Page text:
Dehydronitrosonisodipine (dHNN) is an inhibitor of SARM1 activation

Another prompt application of PC6 is library screening for inhibitors of SARM1. The feasibility was verified by measuring the IC50 of a reported inhibitor of SARM1, nicotinamide (Nam) (Essuman et al., 2017). The measured IC50 value of Nam was around 140 μM, which is consistent with the reported value (Figure 4—figure supplement 1A). Next, we utilized this assay to screen for SARM1 inhibitors. NMN-activated SARM1 was incubated with drugs of the library (Figure 4A) and its activity measured with PC6 in the presence of NAD (Figure 1). Out of 2015 drugs, 34 had more than 80% inhibition (Figure 4B), which were further tested for inhibition of the SARM1-NADase activity using HPLC. Figure 4C shows the plot the IC50-values of these drugs measured with both the PC6 and the NADase/HPLC assays. Twenty-four drugs are in the middle sector, indicating they inhibited both reactions similarly. Two inhibited the PC6 activity five fold less than the NADase (Figure 4C, left sector), and eight in the right sector (seven have IC50s higher than 40 μM) inhibited NADase less than the base-exchange. These remarkable differences underscore the importance of using more than one assay for drug screening (see Discussion).

Figure 4 with 1 supplement see all
Identification of dHNN as an inhibitor of SARM1.

(A) Flowchart of the PC6-based high-throughput screening. (B) Inhibitory effects of the 2015 compounds (50 μM) from an approval drug library. The activity of drug-treated SARM1-dN was determined with PC6 assay. The detail procedure and statistical analysis are referred to the 'Materials and methods' section. (C) Plot of IC50s of the 27 most potent inhibitory compounds from high-throughput screening, determined by PC6 (x axis) versus by HPLC (y axis, NADase activity) assays. See 'Materials and methods' section. (D) Inhibition curves of NSDP before (black) and after (NSDP[UV], red) UV at 254 nm for 30 min. (E) HPLC elution profile of dHNN. NSDP after 30 min UV treatment was analyzed using a C-18 column with a gradient of 0.1% TFA and ACN in 0.1% TFA. Fractions were assayed for inhibition of SARM1-dN by PC6 assay. The derivative in the elution peak was identified by MS. Black line: absorbance at 275 nm; red dots: inhibition activity. Insets: MS of the peak fraction showing its mass was the same as dHNN and the chemical structure of dHNN. (F) Concentration-inhibition curves of dHN (black solid line), UV-treated dHN (black dotted line), dHNN (red solid line) and UV-treated dHNN (red dotted line), measured by PC6 assay. PC = pyridine conjugate, NSDP = nisoldipine .

In the middle sector is nisoldipine (NSDP), a calcium channel blocker having beneficial effects on neurodegenerative diseases. Peculiarly, its inhibition of SARM1 varied widely among batches. Investigations indicated the active compound was not NSDP but its derivative. Figure 4D shows fresh NSDP had an IC50-value of about 150 μM (squares), but its potency increased 75-fold after exposure to UV (Figure 4D, triangles, IC50 = 2.36 ± 0.3 μM). Also, fresh NSDP had an HPLC-elution peak at 12.2 min (Figure 4—figure supplement 1B), but was completely converted by UV to a compound having a peak at 9.8 min that strongly inhibited SARM1 (Figure 4E, red). HRMS showed that the active compound had a mass of 370.15205 Da (Figure 4E, inset) identical to a known derivative of NSDP, dehydronitrosonisoldipine (dHNN) (Marinkovic et al., 2003). The HPLC-elution profile of the active compound was also the same as dHNN (Figure 4—figure supplement 1B, purple line and green dash). Indeed, authentic dHNN was active and could not be further activated by UV (Figure 4F, red line and dash), which also indicates that it is photostable. Another derivative of NSDP, dehydronisoldipine (dHN, elution peak at 8.7 min, Figure 4—figure supplement 1B), showed no inhibition before or after UV (Figure 4F, black line and dash), indicating that the nitroso group is essential for the effect.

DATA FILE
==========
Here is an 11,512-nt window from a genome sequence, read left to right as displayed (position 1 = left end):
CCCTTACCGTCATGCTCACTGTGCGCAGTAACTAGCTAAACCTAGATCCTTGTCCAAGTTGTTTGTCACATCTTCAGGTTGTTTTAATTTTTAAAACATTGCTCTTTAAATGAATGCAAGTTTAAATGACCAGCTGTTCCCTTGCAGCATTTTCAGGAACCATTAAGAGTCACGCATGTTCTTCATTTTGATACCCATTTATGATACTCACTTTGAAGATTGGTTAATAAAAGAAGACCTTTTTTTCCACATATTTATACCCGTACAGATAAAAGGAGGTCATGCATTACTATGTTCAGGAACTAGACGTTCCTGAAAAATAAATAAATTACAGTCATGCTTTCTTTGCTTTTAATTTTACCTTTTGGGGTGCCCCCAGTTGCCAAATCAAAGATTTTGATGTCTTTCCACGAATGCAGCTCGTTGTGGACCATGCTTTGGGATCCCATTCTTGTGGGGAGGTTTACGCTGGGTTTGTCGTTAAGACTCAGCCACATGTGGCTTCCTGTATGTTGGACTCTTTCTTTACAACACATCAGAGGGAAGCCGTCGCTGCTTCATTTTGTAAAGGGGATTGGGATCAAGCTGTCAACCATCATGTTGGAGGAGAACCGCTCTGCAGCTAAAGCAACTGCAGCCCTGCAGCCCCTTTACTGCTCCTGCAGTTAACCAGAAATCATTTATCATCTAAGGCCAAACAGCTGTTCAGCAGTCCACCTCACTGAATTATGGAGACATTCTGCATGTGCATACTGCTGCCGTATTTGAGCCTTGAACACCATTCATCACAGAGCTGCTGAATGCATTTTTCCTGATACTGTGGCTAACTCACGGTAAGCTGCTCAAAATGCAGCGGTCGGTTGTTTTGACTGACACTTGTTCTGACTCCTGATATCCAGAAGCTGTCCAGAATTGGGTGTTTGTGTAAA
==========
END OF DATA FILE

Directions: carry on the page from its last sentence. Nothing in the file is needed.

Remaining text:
dHNN inhibits SARM1 and AxD by covalently modifying cysteines

The dHNN-induced inhibition of SARM1 was irreversible by washing (Figure 4—figure supplement 1C, red bars), while that by Nam was reversible. Also, dHNN-inhibition was time-dependent, but not Nam (Figure 4—figure supplement 1D), strongly suggesting dHNN covalently reacted with SARM1.

To determine the mechanism of action of dHNN, we truncated the inhibitory ARM-domain, producing a constitutively active SAM-TIR, which showed a right-shifted inhibition curve compared to SARM1-dN (Figure 5A), with around 50-fold increase in the IC50. The IC50 of dHNN in the SARM1-dN-expression cells is around 4 μM, close to the IC50 in vitro. dHNN decreased the cellular cADPR in cells expressing SARM1, but not in those expressing SAM-TIR (Figure 5B). These results suggest that dHNN is cell-permeant and acts mainly by blocking SARM1 activation but not its enzymatic activities.

Figure 5 with 4 supplements see all
dHNN reduces AxD by inhibiting SARM1 through covalent modification of the cysteines.